Another clash in the Digital Wars and it looks like e-books aren't faring too well. There was news yesterday from the Houston Press that Lamar High School in central Houston has undertaken a radical restructuring of its library, specifically by throwing away almost all of its books. As the Press put it:
Just adding a coffee shop to a neighborhood library so people can feel like they're in Starbucks and ultra hip was apparently too passe a trend for Principal James McSwain of Lamar High School.
Finishing up a week ago, McSwain has thrown out nearly all the books and filled the space they were unnecessarily taking up with couches and coffee and food and told his students that they can access the exciting world of reading through e-books!
So here’s what we’ve got: 35 new laptops in all, with full access to e-book websites like Questia, in a student-run coffee shop with expanded hours, 6:30 a.m.-6:30 p.m. Apparently the kids love it. As Sarah Greer Osbourne, spokeswoman for the HISD, put it: “They have never seen so many kids in the library before... the kids are eating it up that’s what they want [sic].” The Press’ Margaret Downing, however, doesn’t think much of the plan, nor do many of the older teachers. As one is quoted as saying:
"It's just stupid. It just boggles the mind. I'm sure there's more to the story and I'm sure that they can make it sound better than I'm making it sound to you but in the end it's a terrible story. There's no way in my mind that you can gloss this story and make it seem like a good idea.
"There's no way to get hold of a book on the campus to read for pleasure or to use to write a paper. If you don't have access to a computer of your own then you have to compete for one of the computers that are in the coffee shop. And you have to find a way to get it done during the time the coffee shop is open."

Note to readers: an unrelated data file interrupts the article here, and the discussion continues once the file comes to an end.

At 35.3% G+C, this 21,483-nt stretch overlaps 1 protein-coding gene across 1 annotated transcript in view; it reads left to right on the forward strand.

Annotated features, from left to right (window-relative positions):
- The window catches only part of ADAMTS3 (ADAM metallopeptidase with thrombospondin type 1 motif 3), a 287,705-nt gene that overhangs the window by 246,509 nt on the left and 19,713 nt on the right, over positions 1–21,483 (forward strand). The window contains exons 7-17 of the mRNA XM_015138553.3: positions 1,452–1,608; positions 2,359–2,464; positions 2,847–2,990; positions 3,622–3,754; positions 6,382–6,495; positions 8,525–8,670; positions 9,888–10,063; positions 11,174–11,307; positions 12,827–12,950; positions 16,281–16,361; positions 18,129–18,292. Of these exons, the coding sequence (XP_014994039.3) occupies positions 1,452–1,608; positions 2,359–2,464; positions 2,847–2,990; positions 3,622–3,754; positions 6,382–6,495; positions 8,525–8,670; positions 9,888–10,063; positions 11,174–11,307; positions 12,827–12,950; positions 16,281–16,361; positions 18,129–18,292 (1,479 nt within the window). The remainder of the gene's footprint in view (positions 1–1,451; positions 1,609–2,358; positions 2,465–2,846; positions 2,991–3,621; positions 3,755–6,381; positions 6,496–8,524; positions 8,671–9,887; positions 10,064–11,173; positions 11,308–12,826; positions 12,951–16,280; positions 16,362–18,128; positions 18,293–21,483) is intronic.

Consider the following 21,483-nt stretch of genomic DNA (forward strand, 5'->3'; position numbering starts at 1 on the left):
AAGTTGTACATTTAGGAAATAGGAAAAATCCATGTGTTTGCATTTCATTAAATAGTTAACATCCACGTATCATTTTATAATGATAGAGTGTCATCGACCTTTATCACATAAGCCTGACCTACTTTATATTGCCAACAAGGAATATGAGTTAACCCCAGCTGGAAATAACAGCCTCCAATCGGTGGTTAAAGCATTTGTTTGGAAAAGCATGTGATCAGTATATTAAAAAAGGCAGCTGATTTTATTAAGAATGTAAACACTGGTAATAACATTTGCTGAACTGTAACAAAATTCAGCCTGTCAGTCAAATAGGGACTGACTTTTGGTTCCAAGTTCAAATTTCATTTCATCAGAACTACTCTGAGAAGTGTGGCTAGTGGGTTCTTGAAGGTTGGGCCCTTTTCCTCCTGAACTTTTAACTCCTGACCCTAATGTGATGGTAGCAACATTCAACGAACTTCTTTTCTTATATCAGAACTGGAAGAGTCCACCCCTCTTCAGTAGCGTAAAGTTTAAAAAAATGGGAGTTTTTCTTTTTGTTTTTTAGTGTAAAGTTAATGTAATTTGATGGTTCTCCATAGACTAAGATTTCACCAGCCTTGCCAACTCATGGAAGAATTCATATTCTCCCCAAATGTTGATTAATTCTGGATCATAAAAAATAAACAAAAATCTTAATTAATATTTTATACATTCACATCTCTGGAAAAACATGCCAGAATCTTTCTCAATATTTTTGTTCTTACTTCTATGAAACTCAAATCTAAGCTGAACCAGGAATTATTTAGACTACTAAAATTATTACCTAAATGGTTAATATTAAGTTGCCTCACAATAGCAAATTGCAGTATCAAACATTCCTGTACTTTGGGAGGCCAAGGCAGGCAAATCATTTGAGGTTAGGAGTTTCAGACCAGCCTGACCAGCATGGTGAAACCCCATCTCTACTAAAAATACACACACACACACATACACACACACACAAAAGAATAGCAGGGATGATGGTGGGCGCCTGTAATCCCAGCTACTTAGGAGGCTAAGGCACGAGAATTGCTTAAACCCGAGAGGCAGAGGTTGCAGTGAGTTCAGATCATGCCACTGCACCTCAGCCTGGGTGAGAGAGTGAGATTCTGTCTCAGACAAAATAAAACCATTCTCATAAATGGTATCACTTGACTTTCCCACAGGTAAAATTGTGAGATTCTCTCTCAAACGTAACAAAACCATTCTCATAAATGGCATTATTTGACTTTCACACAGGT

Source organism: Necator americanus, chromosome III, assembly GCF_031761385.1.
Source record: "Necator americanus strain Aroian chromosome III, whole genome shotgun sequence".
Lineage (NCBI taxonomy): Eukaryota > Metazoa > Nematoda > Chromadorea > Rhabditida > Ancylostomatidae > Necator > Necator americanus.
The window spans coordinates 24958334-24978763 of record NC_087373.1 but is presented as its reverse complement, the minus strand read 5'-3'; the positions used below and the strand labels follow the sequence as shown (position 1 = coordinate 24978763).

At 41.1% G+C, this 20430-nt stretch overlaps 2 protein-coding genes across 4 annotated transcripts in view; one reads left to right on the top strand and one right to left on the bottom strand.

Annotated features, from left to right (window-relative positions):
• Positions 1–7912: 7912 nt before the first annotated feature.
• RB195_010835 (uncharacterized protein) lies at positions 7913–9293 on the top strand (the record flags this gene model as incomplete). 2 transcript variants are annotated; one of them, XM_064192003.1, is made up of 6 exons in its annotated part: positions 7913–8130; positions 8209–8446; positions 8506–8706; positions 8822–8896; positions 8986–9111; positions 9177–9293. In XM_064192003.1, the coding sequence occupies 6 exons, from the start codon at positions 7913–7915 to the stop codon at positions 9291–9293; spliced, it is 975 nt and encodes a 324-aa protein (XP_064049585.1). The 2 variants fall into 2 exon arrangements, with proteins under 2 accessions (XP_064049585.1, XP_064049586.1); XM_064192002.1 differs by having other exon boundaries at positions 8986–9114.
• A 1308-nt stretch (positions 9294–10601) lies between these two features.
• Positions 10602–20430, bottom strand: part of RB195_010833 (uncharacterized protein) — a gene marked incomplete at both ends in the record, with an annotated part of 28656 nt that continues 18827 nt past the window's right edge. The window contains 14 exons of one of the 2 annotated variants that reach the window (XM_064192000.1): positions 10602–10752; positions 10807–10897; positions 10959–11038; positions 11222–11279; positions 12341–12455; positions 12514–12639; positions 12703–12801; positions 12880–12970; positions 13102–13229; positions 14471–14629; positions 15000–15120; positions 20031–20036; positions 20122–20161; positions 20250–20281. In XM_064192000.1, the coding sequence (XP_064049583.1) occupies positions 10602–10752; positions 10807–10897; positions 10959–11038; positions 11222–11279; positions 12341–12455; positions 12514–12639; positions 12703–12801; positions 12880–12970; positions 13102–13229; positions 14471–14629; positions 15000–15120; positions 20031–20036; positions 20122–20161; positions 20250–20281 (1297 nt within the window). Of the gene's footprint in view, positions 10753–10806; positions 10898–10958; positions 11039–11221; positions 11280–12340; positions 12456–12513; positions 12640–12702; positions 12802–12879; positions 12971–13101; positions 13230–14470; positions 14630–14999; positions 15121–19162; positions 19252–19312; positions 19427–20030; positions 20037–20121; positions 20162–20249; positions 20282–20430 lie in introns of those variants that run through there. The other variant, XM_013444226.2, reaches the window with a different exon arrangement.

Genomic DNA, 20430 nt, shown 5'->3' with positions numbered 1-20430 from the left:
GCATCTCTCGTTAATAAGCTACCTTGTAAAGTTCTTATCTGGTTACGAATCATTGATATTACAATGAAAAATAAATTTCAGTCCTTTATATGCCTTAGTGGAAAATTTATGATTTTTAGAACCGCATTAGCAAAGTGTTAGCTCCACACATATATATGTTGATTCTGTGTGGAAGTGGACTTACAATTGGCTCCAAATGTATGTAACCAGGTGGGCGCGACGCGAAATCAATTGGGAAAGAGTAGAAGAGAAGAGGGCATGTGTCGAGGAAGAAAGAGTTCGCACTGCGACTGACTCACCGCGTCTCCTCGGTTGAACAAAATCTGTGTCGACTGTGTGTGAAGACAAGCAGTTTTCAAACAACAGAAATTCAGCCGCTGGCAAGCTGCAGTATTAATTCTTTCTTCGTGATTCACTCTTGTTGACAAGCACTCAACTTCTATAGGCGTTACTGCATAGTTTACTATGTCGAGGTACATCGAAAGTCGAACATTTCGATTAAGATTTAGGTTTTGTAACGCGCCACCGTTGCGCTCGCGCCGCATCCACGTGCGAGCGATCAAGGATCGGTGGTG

I don’t agree. Downing portrays McSwain as merely desperate to impress his superintendent with his “forward thinking.” Well, maybe so. Granted, the whole idea could’ve been executed with a little more caution; a test-run, maybe, before you trash thousands of books. But if Osbourne is right and the kids really do love it, then what’s the problem?
I don’t know how old Downing is but does she even remember how fucking depressing high school libraries are? How completely underused, to the point of outright student avoidance? It’s almost seven years since I graduated from Smithsburg High School in Western MD, and while Smithsburg is about one-fourth the size of Lamar (my graduating class was under 200), I never knew anyone who checked out a book. Ever. I’m not even sure you could check out books. You might have had to read them right there, sitting at one of those old fake-wooden tables that threatened to collapse if you so much as brushed up against it.
In fact about the only thing I distinctly remember about Smithsburg’s library was that during my ninth grade year two juniors were caught fucking in it. Do you know what that means? It means they decided other acceptable options like, say, the janitor’s closet or the backstage of the theater were just too highly trafficked to risk it. “No, baby, we can’t saddle up in the boiler room, someone might find us; let’s just go to the library.”
Look, I hate Kindles and e-books too; I prefer an old-fashioned hardcover. But if Lamar’s students go for Books 2.0, if indeed this coffee shop inspires them to read more and to do better work, well then, congratulations Principal McSwain. Job well done.